The second-largest Norwegian renewables segment is solar power. Overall, international sales remained stable from 2015 to 2016, at around NOK 3 billion. The figures are dominated by three “classic” exporters of Norwegian production (the Elkem group, Norsun and Norwegian Crystals) and the solar power producer Scatec Solar.

These Norwegian undertakings have performed impressively in the brutal battle to cut costs. Elkem Solar, for example, has achieved some of the lowest production costs for solar-grade silicone in the world.

Most of the solar-power supplier industry relocated to Asia during the solar industry trade war, which lasted from 2011 to 2014 and resulted in an over-supply of new factories. A further consequence was the liquidation of the majority of European production capacity. Elkem Solar’s new factory at Herøya, opened in the autumn of 2016, probably represents the first new solar-segment supplier factory in Europe for at least five years.


Hydropower is the little brother among Norway’s three major renewable energy segments. This part of the export industry has struggled since Kværner’s glory days, which ended in the 1990s. Foreign sales of Norwegian hydropower technology and services now total less than NOK 1 billion a year. The leading suppliers are Norconsult, Multiconsult and Rainpower.

The fact that hydropower accounts for less than 0.1% of Norway’s total export sales may be surprising to many.


3B Fibreglass won the Export Award 2017. From left: Wenche Nistad, Siri Hatlen, Heine Østby (CEO 3B Fibreglass) , Mona Skaret, Erica Blakstad and Otto Søberg. Photo: Kilian Munch

The international renewable energy supplier industry has a wide geographical spread in Norway.

Three cities – Trondheim, Bergen and Stavanger – competed to host the new state-owned renewables fund Fornybar AS, with Stavanger emerging victorious.
However, it is companies based in Kristiansand that dominate this year’s list of significant renewable energy actors, with both the leading offshore wind company, Siem Offshore, and the largest solar power producer, Elkem Solar, having their headquarters in the city.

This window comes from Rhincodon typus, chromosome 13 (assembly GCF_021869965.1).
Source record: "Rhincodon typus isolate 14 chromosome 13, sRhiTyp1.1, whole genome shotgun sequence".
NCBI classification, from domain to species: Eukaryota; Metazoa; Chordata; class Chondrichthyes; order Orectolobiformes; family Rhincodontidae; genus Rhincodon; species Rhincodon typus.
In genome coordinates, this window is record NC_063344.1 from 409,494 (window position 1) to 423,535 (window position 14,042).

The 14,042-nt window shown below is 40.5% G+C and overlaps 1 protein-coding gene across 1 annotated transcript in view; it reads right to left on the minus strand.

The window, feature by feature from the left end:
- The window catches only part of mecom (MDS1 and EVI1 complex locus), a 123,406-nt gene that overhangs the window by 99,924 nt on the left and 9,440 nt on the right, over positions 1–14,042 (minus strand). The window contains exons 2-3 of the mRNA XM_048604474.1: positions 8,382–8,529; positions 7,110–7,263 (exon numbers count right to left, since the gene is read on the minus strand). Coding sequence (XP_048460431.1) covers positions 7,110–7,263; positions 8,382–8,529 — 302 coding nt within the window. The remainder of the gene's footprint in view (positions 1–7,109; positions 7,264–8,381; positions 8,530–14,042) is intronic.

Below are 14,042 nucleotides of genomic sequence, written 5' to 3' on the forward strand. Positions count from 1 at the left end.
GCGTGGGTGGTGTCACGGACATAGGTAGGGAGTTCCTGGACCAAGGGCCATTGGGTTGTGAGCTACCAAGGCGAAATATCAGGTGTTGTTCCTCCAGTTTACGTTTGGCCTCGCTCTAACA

Moreover, 3B Fibreglass in Birkeland – half an hour north of Kristiansand – continues to climb in the Top 10 list. This Indian-owned fibreglass manufacturer has doubled its sales to the global wind power industry over the past five years, and is highly profitable. 3B is also this year’s winner of the Export Award, an annual prize handed out by GIEK, Export Credit, Innovation Norway and GIEK Kredittforsikring to businesses that achieve impressive export growth, regardless of industry.



In summary, 2016 was an acceptable year for Norwegian exports of renewable technologies and services. Norwegian suppliers gained international market share as the global market for renewable energy investments excluding major hydropower projects shrank by 17% from 2015 to 2016, according to Bloomberg New Energy Finance. (Installed effect increased by 11% as technology costs continued to fall.)

However, as the figure shows, delivering the politically desired “green industry” that is supposed to create new jobs and generate new tax revenues in replacement of the oil industry will require a significant acceleration in growth in the near future.
At present, the supplier industry is at the blade end of the hockey stick curve, and needs to move up the shaft very soon.


Ivar Slengesol is Director of Lending – Industry and renewable energy at Export Credit Norway. Mr Slengesol was previously business development director at Eksportfinans. He has a broad experience from start-ups in the renewable energy sector and has also worked at Shell and the World Bank.

Ivar Slengesol

Director of Lending – Industry and Clean Technologies

m: +47 991 14 110